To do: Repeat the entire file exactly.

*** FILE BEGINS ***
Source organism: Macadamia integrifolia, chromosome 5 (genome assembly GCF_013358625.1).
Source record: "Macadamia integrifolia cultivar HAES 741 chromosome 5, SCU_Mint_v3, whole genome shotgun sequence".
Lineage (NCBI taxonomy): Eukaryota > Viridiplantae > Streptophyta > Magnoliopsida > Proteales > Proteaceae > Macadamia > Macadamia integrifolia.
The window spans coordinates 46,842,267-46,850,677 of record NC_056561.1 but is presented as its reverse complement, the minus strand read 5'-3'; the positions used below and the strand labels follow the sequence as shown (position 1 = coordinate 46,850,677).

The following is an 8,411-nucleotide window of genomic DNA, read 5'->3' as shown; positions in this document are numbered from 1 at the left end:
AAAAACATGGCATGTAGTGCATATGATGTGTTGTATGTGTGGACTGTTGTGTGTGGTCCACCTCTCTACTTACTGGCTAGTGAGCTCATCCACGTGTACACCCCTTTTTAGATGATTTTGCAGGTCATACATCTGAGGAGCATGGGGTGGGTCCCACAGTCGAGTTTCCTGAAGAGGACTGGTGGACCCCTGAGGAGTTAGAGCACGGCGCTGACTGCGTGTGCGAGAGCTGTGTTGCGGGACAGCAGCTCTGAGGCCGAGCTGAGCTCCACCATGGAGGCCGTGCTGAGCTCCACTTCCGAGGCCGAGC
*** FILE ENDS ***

Source organism: Macadamia integrifolia, chromosome 5 (genome assembly GCF_013358625.1).
Source record: "Macadamia integrifolia cultivar HAES 741 chromosome 5, SCU_Mint_v3, whole genome shotgun sequence".
Lineage (NCBI taxonomy): Eukaryota > Viridiplantae > Streptophyta > Magnoliopsida > Proteales > Proteaceae > Macadamia > Macadamia integrifolia.
The window spans coordinates 46,842,267-46,850,677 of record NC_056561.1 but is presented as its reverse complement, the minus strand read 5'-3'; the positions used below and the strand labels follow the sequence as shown (position 1 = coordinate 46,850,677).

The following is an 8,411-nucleotide window of genomic DNA, read 5'->3' as shown; positions in this document are numbered from 1 at the left end:
AAAAACATGGCATGTAGTGCATATGATGTGTTGTATGTGTGGACTGTTGTGTGTGGTCCACCTCTCTACTTACTGGCTAGTGAGCTCATCCACGTGTACACCCCTTTTTAGATGATTTTGCAGGTCATACATCTGAGGAGCATGGGGTGGGTCCCACAGTCGAGTTTCCTGAAGAGGACTGGTGGACCCCTGAGGAGTTAGAGCACGGCGCTGACTGCGTGTGCGAGAGCTGTGTTGCGGGACAGCAGCTCTGAGGCCGAGCTGAGCTCCACCATGGAGGCCGTGCTGAGCTCCACTTCCGAGGCCGAGC